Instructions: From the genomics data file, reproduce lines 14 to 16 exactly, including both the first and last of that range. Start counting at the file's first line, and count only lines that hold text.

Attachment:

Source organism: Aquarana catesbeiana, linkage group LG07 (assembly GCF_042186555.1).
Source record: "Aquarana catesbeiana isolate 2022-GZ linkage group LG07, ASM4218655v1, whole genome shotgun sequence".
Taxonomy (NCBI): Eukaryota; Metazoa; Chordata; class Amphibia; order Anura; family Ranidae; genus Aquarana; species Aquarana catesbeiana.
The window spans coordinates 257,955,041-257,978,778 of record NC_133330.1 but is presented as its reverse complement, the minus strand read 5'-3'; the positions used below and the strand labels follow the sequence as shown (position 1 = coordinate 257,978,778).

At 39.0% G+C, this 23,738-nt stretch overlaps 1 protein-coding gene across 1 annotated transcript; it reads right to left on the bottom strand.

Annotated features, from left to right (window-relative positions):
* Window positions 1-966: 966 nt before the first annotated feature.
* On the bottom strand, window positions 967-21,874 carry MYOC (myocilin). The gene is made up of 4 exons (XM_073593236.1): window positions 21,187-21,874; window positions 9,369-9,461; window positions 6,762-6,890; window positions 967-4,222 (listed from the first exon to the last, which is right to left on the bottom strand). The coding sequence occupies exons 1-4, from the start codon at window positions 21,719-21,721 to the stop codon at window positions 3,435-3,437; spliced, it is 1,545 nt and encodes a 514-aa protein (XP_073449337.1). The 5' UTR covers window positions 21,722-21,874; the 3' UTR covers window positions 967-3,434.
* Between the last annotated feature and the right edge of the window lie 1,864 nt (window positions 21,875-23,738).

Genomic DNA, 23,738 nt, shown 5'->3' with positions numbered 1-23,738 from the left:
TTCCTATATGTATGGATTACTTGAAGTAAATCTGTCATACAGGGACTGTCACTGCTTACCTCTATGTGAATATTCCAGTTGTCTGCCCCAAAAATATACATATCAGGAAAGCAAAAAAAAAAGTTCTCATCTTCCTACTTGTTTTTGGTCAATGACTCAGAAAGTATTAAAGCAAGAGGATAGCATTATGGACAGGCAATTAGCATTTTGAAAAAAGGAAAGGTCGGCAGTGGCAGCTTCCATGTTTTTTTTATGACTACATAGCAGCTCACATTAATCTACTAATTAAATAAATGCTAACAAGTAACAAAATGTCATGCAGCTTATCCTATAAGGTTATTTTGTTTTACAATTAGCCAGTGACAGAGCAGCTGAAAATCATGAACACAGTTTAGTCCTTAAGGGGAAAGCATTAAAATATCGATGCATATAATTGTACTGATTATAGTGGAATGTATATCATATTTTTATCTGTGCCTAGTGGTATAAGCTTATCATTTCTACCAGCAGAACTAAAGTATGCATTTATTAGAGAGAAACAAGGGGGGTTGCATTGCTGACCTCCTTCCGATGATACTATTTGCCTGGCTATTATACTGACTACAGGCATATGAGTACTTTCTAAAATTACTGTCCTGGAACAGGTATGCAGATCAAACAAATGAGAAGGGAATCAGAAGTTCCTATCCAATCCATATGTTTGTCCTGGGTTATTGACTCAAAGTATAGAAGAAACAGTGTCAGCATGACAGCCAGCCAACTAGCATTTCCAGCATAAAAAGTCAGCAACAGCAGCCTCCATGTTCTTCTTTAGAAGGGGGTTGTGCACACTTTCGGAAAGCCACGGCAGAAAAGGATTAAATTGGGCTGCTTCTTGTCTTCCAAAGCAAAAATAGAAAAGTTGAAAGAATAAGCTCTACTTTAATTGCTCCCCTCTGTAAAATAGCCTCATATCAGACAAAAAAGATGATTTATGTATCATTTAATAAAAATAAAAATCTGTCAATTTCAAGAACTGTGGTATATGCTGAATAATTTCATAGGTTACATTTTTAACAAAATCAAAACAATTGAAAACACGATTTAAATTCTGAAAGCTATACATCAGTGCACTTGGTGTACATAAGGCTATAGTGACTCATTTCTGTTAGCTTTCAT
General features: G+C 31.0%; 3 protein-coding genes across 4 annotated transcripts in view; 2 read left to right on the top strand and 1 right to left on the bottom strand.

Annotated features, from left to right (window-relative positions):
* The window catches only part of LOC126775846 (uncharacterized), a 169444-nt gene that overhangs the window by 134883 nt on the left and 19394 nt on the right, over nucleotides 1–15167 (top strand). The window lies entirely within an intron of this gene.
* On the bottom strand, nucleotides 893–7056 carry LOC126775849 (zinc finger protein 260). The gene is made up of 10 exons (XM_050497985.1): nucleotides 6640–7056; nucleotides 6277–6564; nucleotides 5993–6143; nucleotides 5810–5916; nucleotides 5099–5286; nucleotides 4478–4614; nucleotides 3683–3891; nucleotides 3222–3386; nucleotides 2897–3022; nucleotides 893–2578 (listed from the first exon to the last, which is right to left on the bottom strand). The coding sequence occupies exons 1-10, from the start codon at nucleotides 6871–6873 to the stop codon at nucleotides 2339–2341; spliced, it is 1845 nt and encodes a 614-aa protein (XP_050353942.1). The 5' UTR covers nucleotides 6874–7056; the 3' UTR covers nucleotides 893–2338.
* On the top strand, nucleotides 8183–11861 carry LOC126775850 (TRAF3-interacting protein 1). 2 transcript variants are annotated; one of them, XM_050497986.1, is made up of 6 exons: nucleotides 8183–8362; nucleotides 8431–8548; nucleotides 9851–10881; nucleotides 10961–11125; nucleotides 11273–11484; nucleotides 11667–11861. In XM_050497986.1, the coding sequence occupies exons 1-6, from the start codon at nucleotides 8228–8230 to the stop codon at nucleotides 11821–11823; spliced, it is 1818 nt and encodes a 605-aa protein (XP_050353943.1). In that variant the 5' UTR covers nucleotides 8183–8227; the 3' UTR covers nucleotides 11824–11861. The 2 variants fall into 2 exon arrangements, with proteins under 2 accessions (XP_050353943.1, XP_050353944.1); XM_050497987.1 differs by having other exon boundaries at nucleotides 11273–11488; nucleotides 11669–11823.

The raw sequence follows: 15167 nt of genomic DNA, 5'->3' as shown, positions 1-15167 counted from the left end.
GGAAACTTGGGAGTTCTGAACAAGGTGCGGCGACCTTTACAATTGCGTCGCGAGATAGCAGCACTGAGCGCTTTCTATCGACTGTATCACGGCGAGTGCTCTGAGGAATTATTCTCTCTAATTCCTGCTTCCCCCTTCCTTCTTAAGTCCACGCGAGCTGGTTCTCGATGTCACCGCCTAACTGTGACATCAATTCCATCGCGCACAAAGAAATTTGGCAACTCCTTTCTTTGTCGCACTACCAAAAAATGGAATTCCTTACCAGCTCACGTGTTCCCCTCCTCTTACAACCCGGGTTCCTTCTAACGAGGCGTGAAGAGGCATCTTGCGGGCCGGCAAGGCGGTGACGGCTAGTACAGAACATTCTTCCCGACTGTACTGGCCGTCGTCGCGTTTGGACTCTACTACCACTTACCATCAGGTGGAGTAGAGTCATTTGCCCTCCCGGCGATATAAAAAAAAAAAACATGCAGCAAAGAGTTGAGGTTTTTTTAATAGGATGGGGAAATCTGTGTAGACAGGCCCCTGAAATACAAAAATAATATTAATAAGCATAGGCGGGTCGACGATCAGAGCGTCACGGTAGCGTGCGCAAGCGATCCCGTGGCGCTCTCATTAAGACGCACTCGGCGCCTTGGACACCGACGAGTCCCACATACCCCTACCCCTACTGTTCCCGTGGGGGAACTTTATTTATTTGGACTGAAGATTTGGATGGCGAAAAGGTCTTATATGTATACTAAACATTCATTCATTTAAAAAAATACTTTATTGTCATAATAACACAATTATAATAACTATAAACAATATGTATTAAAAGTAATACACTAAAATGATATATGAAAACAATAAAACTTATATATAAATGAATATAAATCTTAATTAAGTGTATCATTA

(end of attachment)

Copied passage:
* The window catches only part of LOC126775846 (uncharacterized), a 169444-nt gene that overhangs the window by 134883 nt on the left and 19394 nt on the right, over nucleotides 1–15167 (top strand). The window lies entirely within an intron of this gene.
* On the bottom strand, nucleotides 893–7056 carry LOC126775849 (zinc finger protein 260). The gene is made up of 10 exons (XM_050497985.1): nucleotides 6640–7056; nucleotides 6277–6564; nucleotides 5993–6143; nucleotides 5810–5916; nucleotides 5099–5286; nucleotides 4478–4614; nucleotides 3683–3891; nucleotides 3222–3386; nucleotides 2897–3022; nucleotides 893–2578 (listed from the first exon to the last, which is right to left on the bottom strand). The coding sequence occupies exons 1-10, from the start codon at nucleotides 6871–6873 to the stop codon at nucleotides 2339–2341; spliced, it is 1845 nt and encodes a 614-aa protein (XP_050353942.1). The 5' UTR covers nucleotides 6874–7056; the 3' UTR covers nucleotides 893–2338.
* On the top strand, nucleotides 8183–11861 carry LOC126775850 (TRAF3-interacting protein 1). 2 transcript variants are annotated; one of them, XM_050497986.1, is made up of 6 exons: nucleotides 8183–8362; nucleotides 8431–8548; nucleotides 9851–10881; nucleotides 10961–11125; nucleotides 11273–11484; nucleotides 11667–11861. In XM_050497986.1, the coding sequence occupies exons 1-6, from the start codon at nucleotides 8228–8230 to the stop codon at nucleotides 11821–11823; spliced, it is 1818 nt and encodes a 605-aa protein (XP_050353943.1). In that variant the 5' UTR covers nucleotides 8183–8227; the 3' UTR covers nucleotides 11824–11861. The 2 variants fall into 2 exon arrangements, with proteins under 2 accessions (XP_050353943.1, XP_050353944.1); XM_050497987.1 differs by having other exon boundaries at nucleotides 11273–11488; nucleotides 11669–11823.